Interesting facts about quinine in drinks
For hundreds of years quinine have been take as an antidote to fevers. Legends claim, that the first type of quinine water was used in the British colonies of India in the 17th century. As it has a very bitter taste the British would mix the quinine with a small amount of gin and lemon juice to make it more palatable to drink. Overtime they got used to the taste of this drink. The original idea of tonic water is thought to have come from this.
Tonic water was granted an English patent in 1858, then in 1953 Schweppes brought tonic water to the USA. It is still to this day a popular mixer in both British and American culture.
As tonic water contains quinine, some people wonder whether they could just drink lots of tonic water instead of taking quinine tablets for the treatment of malaria. This would not really be possible because in 6 fluid ounces if tonic water there is approximately 20 mg of quinine. The recommended dose to treat malaria is 2/3 tablets of 350mg of quinine per day. Form this you can see that you would have to drink vast amounts of tonic water to obtain enough quinine to treat malaria.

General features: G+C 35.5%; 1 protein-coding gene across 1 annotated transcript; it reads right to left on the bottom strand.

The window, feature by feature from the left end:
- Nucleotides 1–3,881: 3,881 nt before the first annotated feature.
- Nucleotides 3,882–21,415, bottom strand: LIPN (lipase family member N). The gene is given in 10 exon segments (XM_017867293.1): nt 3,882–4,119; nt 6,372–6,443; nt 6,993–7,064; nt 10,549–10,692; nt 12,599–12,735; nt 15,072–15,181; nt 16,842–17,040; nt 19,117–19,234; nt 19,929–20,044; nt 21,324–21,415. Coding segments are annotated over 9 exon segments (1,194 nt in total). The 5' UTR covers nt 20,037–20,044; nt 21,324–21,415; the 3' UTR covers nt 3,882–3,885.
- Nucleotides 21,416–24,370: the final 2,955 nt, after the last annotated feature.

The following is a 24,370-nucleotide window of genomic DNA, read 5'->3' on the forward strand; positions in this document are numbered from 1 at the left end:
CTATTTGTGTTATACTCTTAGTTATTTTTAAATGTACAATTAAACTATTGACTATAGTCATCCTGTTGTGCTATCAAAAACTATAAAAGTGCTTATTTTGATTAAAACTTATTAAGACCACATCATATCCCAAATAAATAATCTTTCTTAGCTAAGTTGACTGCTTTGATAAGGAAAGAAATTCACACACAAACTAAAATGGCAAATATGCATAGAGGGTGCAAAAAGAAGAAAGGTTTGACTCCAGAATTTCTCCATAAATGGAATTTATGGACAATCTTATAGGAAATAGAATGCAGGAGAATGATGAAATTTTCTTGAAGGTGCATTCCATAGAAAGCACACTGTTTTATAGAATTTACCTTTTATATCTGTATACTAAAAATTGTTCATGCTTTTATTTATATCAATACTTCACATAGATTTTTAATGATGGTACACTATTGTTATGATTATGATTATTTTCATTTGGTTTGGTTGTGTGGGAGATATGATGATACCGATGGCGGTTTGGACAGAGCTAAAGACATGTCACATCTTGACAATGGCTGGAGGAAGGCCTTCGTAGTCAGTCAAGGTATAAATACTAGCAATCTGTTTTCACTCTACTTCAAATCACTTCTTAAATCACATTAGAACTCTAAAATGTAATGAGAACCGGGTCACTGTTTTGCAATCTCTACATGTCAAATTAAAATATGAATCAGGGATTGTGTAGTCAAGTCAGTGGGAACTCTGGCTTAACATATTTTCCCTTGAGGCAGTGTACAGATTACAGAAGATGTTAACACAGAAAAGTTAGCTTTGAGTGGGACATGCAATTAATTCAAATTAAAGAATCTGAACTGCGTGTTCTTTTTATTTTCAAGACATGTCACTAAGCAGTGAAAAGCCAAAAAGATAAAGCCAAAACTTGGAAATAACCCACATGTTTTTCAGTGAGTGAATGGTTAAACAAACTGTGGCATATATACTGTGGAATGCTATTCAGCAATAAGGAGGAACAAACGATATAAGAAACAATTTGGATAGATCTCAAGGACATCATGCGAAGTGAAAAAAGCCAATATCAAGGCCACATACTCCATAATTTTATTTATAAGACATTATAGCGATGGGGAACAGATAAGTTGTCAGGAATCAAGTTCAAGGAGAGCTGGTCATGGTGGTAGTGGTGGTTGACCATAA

Something a lot of people notice is, in night clubs gin and tonic can glow a pale blue colour under the UV lights. This is due to the quinine in the tonic water being excited by the UV light.
If the mouse is moved over the picture on the left it is possible to see the effect of UV light on tonic water.
It isn't only tonic water,
which we drink that contains quinine; it is also used to flavour vermouth along
with a selection of other herbs. Vermouth contains quinine in even smaller concentrations
that tonic water, Martinis don't glow under UV lights!